Your library card can take you anywhere! You can immerse yourself in Hungarian cooking by downloading an eBook. You can learn Hmong, Spanish, or 100+ other languages with Transparent Language. You can even navigate toward financial freedom with our workshops and resources.
So, what would happen if you took your library card everywhere? Caroline Adams, Library Assistant at Sandy Valley Library did just that on a recent trip, during which she visited England, Egypt, and lots of places in between. And yes, you can bet that her library card was there every step of the way! Read below to see photos from Caroline's trip , learn facts about the locations she visited and... find titles about those locations using your library card!
Photos by Caroline Adams.
The Nile River is the longest river in the world, stretching 6,853 km long! (Check out titles about the Nile River.)
Close to 100 pyramids have been discovered in Egypt, and all of them were built on the west side of the Nile river. Scholars suspect that even more pyramids are buried in the ground! (Check out titles about the pyramids of Egypt.)
Construction on The Parthenon began in 447 BC! The former temple was dedicated to the Greek goddess Athena, who the people of Athens considered to be their patron. (Check out titles about the Parthenon.)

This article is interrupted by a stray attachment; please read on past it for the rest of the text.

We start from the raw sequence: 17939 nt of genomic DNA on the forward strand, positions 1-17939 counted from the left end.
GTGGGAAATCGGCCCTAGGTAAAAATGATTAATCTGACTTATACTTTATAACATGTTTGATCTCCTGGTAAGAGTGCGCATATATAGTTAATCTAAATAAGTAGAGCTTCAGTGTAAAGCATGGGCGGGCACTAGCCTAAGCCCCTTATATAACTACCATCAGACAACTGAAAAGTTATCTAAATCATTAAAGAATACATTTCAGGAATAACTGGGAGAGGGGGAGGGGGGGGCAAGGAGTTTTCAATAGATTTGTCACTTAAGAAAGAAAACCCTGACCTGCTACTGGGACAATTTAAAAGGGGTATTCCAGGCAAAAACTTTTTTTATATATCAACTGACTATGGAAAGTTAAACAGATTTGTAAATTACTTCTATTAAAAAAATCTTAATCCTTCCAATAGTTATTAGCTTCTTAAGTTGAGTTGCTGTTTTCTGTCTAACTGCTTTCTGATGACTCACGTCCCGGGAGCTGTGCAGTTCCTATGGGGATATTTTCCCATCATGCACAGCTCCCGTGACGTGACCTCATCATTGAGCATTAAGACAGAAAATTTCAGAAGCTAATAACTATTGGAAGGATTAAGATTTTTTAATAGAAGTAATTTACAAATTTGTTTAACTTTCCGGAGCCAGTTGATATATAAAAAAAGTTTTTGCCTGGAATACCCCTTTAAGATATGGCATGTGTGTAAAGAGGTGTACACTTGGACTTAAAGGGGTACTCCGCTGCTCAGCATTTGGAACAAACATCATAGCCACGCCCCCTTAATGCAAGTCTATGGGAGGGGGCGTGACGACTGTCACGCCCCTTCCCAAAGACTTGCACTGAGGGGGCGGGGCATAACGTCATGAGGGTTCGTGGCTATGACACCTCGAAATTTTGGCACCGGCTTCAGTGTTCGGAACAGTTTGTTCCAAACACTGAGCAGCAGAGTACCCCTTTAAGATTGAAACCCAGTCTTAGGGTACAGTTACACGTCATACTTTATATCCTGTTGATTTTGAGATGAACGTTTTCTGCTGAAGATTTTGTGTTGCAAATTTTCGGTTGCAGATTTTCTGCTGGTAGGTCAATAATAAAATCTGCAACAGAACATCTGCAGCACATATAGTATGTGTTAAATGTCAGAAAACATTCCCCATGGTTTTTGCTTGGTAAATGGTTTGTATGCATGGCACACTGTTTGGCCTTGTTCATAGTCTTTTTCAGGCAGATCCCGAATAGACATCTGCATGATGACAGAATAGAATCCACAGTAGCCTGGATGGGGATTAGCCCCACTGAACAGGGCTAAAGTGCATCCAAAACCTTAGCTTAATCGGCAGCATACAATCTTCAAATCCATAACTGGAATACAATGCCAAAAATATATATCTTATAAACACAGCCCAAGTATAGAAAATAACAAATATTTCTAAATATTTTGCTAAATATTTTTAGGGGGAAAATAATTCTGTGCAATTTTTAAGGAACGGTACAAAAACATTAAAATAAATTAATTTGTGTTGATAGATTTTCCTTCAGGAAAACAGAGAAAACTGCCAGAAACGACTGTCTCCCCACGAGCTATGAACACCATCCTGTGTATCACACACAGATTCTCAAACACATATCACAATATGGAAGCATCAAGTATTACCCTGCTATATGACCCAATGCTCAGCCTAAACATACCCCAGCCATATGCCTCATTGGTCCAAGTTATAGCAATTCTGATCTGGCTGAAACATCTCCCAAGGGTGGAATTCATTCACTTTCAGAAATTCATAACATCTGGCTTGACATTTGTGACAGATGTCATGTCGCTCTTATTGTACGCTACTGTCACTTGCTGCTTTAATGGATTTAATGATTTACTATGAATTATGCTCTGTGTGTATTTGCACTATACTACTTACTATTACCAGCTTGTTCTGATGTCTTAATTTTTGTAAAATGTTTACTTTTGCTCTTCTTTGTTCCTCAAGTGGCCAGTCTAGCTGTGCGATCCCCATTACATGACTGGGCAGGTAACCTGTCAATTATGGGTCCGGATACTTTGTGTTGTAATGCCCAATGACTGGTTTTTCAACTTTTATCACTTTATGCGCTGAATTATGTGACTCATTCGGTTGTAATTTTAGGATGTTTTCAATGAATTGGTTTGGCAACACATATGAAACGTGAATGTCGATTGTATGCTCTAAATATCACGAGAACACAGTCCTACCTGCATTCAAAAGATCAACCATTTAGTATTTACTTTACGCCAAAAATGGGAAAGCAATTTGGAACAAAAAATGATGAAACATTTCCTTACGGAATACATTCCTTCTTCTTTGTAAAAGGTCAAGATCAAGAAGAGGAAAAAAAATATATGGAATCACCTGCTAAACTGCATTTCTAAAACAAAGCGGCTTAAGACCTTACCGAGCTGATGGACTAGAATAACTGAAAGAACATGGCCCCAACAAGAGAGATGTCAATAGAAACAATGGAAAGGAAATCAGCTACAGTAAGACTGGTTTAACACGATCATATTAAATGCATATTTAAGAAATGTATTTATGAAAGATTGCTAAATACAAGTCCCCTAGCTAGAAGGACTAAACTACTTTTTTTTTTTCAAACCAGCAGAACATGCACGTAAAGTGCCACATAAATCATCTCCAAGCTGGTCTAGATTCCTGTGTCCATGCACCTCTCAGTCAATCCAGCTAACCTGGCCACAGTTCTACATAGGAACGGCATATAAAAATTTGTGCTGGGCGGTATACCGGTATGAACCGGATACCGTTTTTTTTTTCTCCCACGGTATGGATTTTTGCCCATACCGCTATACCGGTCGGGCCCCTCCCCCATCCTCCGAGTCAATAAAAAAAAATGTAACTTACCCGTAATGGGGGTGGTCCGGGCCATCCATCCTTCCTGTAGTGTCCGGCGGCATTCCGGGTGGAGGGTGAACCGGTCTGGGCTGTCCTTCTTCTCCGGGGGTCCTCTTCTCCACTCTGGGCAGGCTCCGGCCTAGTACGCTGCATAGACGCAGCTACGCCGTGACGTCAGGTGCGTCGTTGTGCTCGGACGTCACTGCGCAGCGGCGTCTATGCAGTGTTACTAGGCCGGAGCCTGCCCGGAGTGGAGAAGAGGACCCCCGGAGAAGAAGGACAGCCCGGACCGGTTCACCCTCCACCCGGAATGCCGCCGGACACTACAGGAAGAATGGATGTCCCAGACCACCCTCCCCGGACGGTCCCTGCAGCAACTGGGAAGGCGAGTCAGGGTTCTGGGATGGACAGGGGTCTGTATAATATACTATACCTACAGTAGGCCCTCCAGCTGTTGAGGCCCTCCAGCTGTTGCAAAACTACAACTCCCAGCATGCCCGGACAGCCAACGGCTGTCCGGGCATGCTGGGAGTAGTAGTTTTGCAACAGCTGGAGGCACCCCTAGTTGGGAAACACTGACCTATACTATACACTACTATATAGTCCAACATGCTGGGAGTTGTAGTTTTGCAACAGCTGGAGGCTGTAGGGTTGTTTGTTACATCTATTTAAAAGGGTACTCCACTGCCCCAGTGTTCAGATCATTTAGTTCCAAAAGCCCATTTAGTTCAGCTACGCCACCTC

The Learning Tower of Pisa's foundation was built on soft soil, which was no match for the 14,500 ton-tower! The lean started showing during the construction of the second story. (Check out titles about the Leaning Tower of Pisa.)
There are more than 800 staffers who life at Buckingham Palace, including a clockmaker, who works with two horological conservators to maintain the building's 350 clocks and watches! (Check out titles about Buckingham Palace.)
Located in southern Italy, the former city of Pompeii was built at the foot of the Mt. Vesuvius volcano, around 80 B.C. Mt. Vesuvius erupted in 79 A.D. The eruption buried the city under volcanic ashes, and it remained buried for hundreds of years. (Check out titles about the city of Pompeii.)
Where has your library card taken you? Tell us in the comments!